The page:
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 Order Asaphida

The Order Asaphida is a large and diverse group of trilobites, including approximately a fifth of the entire class. They probably originated in the middle Cambrian from the Anomocaracea and, except for one genus, Rhaphiophorus, which lasted into the later Silurian, all died out in the mass extinction event at the end of the Ordovician (see below). Why this may be was discussed by Fortey and Chatterton (1988), who suggested the planktonic asaphoid larva may have been affected by a change in oceanic circulation; the planktonic graptolites were also badly affected by this extinction. There are various features that characterise the Asaphida, such as the ventral median suture in primitive members, the common asaphoid protaspis and a glabellar tubercle present in advanced members of the group.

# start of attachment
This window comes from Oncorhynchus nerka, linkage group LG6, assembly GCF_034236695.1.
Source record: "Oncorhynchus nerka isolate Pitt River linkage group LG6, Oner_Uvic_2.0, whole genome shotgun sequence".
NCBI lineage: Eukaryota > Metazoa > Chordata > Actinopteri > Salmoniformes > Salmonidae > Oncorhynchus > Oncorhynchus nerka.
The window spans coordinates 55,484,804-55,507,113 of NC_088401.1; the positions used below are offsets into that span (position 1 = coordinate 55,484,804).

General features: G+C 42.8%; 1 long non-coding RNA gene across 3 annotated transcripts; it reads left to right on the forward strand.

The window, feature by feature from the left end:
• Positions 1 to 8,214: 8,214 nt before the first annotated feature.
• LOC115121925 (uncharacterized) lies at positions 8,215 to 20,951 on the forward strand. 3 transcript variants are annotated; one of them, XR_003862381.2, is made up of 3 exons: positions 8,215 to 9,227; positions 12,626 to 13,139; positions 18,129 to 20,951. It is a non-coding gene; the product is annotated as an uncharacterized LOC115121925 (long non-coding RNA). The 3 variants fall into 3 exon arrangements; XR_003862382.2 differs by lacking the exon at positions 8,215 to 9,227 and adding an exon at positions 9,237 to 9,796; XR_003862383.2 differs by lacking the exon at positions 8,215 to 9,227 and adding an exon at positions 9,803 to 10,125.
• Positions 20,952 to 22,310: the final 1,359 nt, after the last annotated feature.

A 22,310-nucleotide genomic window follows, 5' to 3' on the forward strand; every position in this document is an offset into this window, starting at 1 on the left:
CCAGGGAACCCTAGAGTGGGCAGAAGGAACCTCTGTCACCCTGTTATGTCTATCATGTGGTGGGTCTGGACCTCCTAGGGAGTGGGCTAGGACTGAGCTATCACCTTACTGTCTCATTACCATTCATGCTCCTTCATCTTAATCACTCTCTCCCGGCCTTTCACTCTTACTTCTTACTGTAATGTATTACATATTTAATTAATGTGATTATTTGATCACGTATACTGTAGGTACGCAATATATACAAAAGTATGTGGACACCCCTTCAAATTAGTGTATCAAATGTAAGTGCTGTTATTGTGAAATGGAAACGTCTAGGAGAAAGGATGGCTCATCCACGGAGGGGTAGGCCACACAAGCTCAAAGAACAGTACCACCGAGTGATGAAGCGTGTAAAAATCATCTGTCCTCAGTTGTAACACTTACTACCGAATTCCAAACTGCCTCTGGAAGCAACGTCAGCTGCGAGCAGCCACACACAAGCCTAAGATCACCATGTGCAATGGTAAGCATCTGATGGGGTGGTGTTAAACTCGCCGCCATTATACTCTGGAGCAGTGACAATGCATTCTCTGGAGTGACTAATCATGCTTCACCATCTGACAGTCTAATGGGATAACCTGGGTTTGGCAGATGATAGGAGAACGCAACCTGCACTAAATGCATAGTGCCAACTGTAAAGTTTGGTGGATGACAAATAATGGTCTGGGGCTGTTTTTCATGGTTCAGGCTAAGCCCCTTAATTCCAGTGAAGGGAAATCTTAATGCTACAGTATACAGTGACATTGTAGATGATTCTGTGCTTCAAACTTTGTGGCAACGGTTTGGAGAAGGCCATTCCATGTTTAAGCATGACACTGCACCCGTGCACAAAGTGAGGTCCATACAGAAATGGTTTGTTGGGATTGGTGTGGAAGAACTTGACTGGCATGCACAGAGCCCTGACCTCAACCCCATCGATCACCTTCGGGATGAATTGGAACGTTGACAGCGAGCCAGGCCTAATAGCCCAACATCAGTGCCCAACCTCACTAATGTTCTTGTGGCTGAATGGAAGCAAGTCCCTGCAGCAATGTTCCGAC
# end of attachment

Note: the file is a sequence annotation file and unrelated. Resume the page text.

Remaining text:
This website offers a brief introduction to the group, some of its major sub-groups, morphological features and life habits. A glossary is also provided for reference.

Acknowledgements. Thanks are given to the Palaeontological Association for permission to use the diagram of evolutionary relationships given below.

Appearance and extinction of the Asaphida and trilobites as a whole

Evolutionary relationships of the Asaphida. From Fortey and Chatterton (1988)

Evolutionary relationships of the Asaphida. From Fortey and Chatterton (1988).

Author: Laurence Dale
Last updated: 19/11/06
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Websites produced by students on the MSc Palaeobiology programme in the Department of Earth Sciences at the University of Bristol for academic year 2006-7